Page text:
Teacher Loan Forgiveness Federal Student Aid Student loan forgiveness options

Summary of Article

The Consumer Financial Protection Bureau estimates that one-fourth of the American workforce may be eligible for repayment or loan-forgiveness programs, the Associated Press reported last month.

If you just don't think about them, they're not real­ -- right

That's how many students tend to think about the thousands or -- in extreme cases -- hundreds of thousands of dollars they borrow in student loans over the course of their higher education.

After graduation, most students are entitled to one six-month "grace period" to get a job before they must start their federal loan payments, according to the National Student Loan Data System for Students.

But when time's up, reality sinks in -- and fast.

The Consumer Financial Protection Bureau, however, estimates that one-fourth of the American workforce may be eligible for repayment or loan-forgiveness programs, the Associated Press reported last month.

GLOSSARY: Key student loan words and terms explained

Figuring out which loan forgiveness programs you qualify for can require some legwork, but you could be surprised by the number of options, says Betsy Mayotte, director of regulatory compliance at Saltmoney.org, an organization that authored "60 ways to get rid of your student loans (without paying them)".

"When we counsel people, what we get all the time is that people don't know all these options exist, these lower payments, these programs," Mayotte says. "They think it's either you pay (your student loans), or you get in trouble. And it's just not like that."

Many humanitarian and public-sector jobs are eligible for loan forgiveness, Mayotte says, so that "borrowers can follow their passions instead of their bills." That way, someone who wants to be a public defender, for example, will not be deterred by an expensive law degree.

Of course, there is no way to escape student loan debt scot-free, as many federal programs require qualifications, research and lots of fine print. But doing your homework can pay off, Mayotte says.

RELATED: Average debt up again for recent college grads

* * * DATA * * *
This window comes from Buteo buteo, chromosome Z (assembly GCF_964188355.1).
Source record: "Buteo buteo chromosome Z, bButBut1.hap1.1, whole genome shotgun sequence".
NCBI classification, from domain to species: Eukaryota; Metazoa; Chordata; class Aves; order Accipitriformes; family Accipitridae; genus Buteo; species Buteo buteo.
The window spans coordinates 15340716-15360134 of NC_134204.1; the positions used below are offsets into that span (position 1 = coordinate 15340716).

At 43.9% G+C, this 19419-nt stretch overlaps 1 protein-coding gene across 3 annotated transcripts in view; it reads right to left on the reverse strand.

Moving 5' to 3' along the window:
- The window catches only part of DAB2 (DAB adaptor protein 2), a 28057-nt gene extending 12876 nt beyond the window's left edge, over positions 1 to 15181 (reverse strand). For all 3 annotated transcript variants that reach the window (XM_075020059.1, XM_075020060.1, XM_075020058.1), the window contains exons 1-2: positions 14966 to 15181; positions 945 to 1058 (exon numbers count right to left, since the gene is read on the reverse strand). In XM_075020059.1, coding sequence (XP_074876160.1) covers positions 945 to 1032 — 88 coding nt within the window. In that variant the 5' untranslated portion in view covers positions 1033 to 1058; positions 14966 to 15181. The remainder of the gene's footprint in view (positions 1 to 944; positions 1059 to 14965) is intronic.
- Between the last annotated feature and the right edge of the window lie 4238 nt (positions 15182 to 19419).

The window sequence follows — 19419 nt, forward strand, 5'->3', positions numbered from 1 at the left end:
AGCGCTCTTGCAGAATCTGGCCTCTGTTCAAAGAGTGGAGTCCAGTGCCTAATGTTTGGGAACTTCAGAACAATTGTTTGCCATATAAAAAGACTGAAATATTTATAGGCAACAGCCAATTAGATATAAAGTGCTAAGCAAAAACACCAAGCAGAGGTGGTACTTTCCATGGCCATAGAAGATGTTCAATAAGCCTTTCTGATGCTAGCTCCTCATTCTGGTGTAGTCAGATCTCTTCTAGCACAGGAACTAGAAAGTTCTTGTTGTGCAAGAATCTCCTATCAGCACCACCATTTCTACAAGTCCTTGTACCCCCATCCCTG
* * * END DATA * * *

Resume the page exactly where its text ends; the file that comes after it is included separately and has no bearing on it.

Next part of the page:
What's the first step Simply talk to your loan provider, Mayotte says. Loan providers are very familiar with federal programs and will be able to help borrowers determine which programs make sense for their circumstances.

Below are four ways borrowers can have their federal student loans forgiven through a variety of government programs.

1. Become a public school teacher in a low-income area.

Thanks to the government's Teacher Forgiveness Program, up to $17,500 of your federal Stafford loans or the entirety of your Perkins loans can be forgiven in exchange for five consecutive, full-time years as a teacher at certain low-income elementary or secondary schools.

From the Army to the National Guard, each branch of the military has its own student loan forgiveness program. Forgiven loan amounts usually depend on the level of rank achieved. Those interested should contact their preferred branch to learn about their options, Mayotte suggested.

3. Apply for the Income-Based Repayment Plan.

Just about everyone should consider applying for the Income-Based Repayment Plan, Mayotte says. The program adjusts students' monthly loan payments to be no more than 15% of their "discretionary" income (the amount of money they make that falls above the federal poverty level).

Take, for example, a recent grad who makes $20,000. Because the federal income level within the contiguous United States is $11,490, that means he only makes $8,510 in discretionary income. Under the IBR, he would only have to make payments that were 15% of that $8,510, which equals about $106 a month.

It's entirely possible, Maylotte says, that some recent graduates make so little that they qualify to make $0 payments.

After 25 years of making these adjusted loan payments, the borrower's remaining balance is completely forgiven.

4. Get a public service, government or non-profit job.

Those who borrowed money under the William D. Ford Federal Direct Loan program can apply to the Public Service Loan Forgiveness Program. In this program, full-time employees in the public service or non-profit sector can have the remainder of their outstanding debt forgiven after they successfully make 120 qualified loan payments.

What kinds of jobs qualify as public service "Any employment with a federal, state or local government agency, entity, or organization or a not-for-profit organization that has been designated as tax-exempt by the Internal Revenue Service (IRS) under Section 501(c)(3) of the Internal Revenue Code (IRC)," according to the U.S. Office of Education's federal student aid website.

Some 501(c)(3) organizations that pay taxes are still included in the program, however, if they fall under a specified list of public services such as early-childhood education or public-interest law services.

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Student Loan Consolidation Options Rates Services

Advertiser Disclosure